I'm pretty delighted with this book.
Delighted with the fact that it's a book, which combines two of my main interests: fishing and photography.
Delighted that it features hundreds of really excellent pictures.
Delighted that it has a ton of great advice on shooting anglers, fish, fishing situations and landscapes.
This is a book I have been waiting for for a long time. I have actually started writing a book along the same lines many years ago - my first sketches date back at least 10 years - but I never finished it as a book, but let individual chapters sneak out as articles here on GFF. Producing books is hard work and expensive too, so my scribbles never made it to a real book.
But this is a real book, and as you know I do love books.
It's large format, hardcover, 200 pages and chuck full of great fishing pictures. Even though it's not fly-fishing only, but all sorts of fishing, I find it a joy to leaf through its pages, savoring the excellent photography, be it of fly-fishing, coarse fishing or sea fishing. There are some really beautiful and fascinating images in the book, and Matt Hayes comments on each and every one, describing what makes it work (or not) and in most instances how it was shot.
The book deals mainly with photography and not much with gear and technicalities. We do get a photo kit rundown, but a very general one with few deatails. The author runs into the same problem as many articles and books on photography does: trying to avoid being too technical and gear specific makes the technical information a little superficial and a little useless in my eyes. I also find it unnecessary. When people get to a stage in their photo career where they buy books specifically on fishing photography, they must be expected to know their way around the photo gear, and I think you can go two ways: very detailed and advanced or not at all. Teach the advanced photographers something they don't know and something that's really useful for outdoors and fishing photography.Leave it to basic books on photography to teach basic gear choice and settings. Explaining that an SLR cameras are "the cameras that sport a detachable lens" seems way too basic for the potential reader of this book. When the book later covers exotic items such as fisheye and tilt/shift lenses, explaining what an SLR is seems a bit useless.
Also recommending a specific compact camera brand and model seems futile. The camera mentioned has already been replaced by a newer model, and in a few years it will most likely be considered a bit outdated as it happens with most cameras just a few years after their introduction.
I have some nice photography books that are 30-40 years old, and the best ones still range on my list of favorites. All of them are characterized by the fact that they don't recommend gear, but give general advice, which in most cases is almost as useful today as the day it was written.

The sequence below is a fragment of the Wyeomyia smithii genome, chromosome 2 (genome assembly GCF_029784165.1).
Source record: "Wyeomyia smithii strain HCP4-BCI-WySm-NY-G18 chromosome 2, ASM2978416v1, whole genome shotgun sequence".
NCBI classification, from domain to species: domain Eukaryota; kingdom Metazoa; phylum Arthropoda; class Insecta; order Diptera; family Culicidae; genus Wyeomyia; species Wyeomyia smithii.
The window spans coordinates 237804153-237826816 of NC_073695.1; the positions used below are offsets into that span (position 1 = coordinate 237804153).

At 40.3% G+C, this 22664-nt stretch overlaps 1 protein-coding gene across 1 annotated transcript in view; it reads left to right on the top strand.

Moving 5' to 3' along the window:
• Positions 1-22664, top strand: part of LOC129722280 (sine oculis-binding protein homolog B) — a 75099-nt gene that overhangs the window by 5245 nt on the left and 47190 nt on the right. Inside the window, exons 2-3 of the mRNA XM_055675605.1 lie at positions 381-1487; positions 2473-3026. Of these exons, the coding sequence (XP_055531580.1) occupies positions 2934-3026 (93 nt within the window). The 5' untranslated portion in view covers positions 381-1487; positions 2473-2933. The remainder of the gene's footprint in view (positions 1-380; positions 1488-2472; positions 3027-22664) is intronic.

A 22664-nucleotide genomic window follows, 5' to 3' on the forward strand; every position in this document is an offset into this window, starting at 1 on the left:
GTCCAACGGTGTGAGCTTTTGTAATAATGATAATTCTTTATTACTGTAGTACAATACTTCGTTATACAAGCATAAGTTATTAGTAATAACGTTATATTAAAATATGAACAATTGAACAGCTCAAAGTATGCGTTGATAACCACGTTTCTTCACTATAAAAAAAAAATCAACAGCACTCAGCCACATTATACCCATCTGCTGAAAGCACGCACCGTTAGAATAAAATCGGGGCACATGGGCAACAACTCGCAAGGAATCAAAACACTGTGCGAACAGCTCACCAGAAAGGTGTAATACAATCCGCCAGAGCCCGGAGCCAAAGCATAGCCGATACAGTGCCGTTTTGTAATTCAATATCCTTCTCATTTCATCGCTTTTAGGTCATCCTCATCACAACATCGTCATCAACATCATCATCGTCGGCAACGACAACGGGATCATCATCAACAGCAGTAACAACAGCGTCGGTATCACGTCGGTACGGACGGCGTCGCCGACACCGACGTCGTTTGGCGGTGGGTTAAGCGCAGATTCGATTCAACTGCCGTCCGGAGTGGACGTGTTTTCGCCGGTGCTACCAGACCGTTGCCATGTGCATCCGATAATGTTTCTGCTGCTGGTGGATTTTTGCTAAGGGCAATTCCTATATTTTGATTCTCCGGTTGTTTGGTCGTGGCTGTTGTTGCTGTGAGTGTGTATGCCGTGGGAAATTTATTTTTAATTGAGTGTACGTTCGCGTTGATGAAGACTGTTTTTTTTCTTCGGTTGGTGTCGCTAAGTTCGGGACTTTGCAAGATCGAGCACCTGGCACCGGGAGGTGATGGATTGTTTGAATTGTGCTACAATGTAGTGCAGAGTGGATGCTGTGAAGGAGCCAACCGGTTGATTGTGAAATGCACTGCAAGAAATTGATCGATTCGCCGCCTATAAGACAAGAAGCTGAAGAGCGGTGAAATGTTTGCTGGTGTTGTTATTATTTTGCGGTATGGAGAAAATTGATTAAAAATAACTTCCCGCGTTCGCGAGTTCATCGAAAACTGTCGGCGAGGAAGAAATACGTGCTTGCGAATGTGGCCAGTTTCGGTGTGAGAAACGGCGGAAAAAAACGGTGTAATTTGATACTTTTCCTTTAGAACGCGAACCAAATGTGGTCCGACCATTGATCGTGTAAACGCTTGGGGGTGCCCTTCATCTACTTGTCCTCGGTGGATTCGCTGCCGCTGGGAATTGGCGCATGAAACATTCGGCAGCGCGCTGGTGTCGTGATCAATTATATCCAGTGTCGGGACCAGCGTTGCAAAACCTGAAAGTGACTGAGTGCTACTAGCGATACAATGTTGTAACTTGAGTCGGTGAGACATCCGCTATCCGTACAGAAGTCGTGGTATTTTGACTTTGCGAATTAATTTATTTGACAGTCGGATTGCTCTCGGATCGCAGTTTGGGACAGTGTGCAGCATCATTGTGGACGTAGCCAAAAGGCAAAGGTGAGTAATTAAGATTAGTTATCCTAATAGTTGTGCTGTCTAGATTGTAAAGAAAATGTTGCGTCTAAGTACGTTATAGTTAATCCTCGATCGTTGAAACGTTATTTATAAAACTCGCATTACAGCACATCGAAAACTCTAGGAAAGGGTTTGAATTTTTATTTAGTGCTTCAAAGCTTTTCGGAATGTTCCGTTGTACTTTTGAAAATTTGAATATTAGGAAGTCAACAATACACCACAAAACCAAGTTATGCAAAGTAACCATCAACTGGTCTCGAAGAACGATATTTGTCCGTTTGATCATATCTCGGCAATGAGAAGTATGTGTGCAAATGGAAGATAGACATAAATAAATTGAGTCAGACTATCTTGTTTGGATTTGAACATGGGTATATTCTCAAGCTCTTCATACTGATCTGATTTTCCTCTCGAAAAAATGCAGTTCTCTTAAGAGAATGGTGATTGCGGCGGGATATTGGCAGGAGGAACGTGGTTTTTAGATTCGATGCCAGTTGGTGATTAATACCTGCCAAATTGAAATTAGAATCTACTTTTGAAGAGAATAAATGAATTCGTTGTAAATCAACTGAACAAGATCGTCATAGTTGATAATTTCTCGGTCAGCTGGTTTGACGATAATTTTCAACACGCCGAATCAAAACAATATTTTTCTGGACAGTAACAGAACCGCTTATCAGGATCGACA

But no matter what I am still pretty delighted with this book.
I'm also slightly annoyed.
Annoyed by the fact that everything - including the text - is printed on black.
I know that many photographers love to see their images printed on black, and I see many web sites with black backgrounds. People seem to think that it makes the images pop. In my opinion there's only one place where images should appear on black, and that's when they are viewed in darkness on a screen via a projector.
Images in books can go on a black, but why does the text have to be white on black? White text on a black background is hard to read, and when the printing isn't consistent, which is the case in my copy of this book, it's even worse. Some pages are close to illegible because of the black being printed so densely that the letters almost disappear. I have a really good reading sight, read fast and read a lot, and still I get tired reading white on black.
I prefer and recommend white background and black text any time - also in photography books. Good images should easily have sufficient impact to stand out when printed on a white background.
I have also found a few typos, which is hard to avoid when doing books (been there, done that), but when they result in a 50mm f/2.8 being better and cheaper than a kit zoom, it's really annoying, and really confusing for beginners. I guess it should have been an f/1.8, but it slipped through the proof reading.
And these images would easily do on a white background. Matt Hayes is an excellent photographer and there's a lot of umph! in his pictures.
Skip the specific gear stuff, concentrate on the general techniques related to fishing scenes and subjects, proof read, and print on white, and I'll be in photo and fishing book heaven. Right now I'm just delighted.
Great to see a book on this subject!
If you are into photography and fishing photography in particular, this is worth looking into.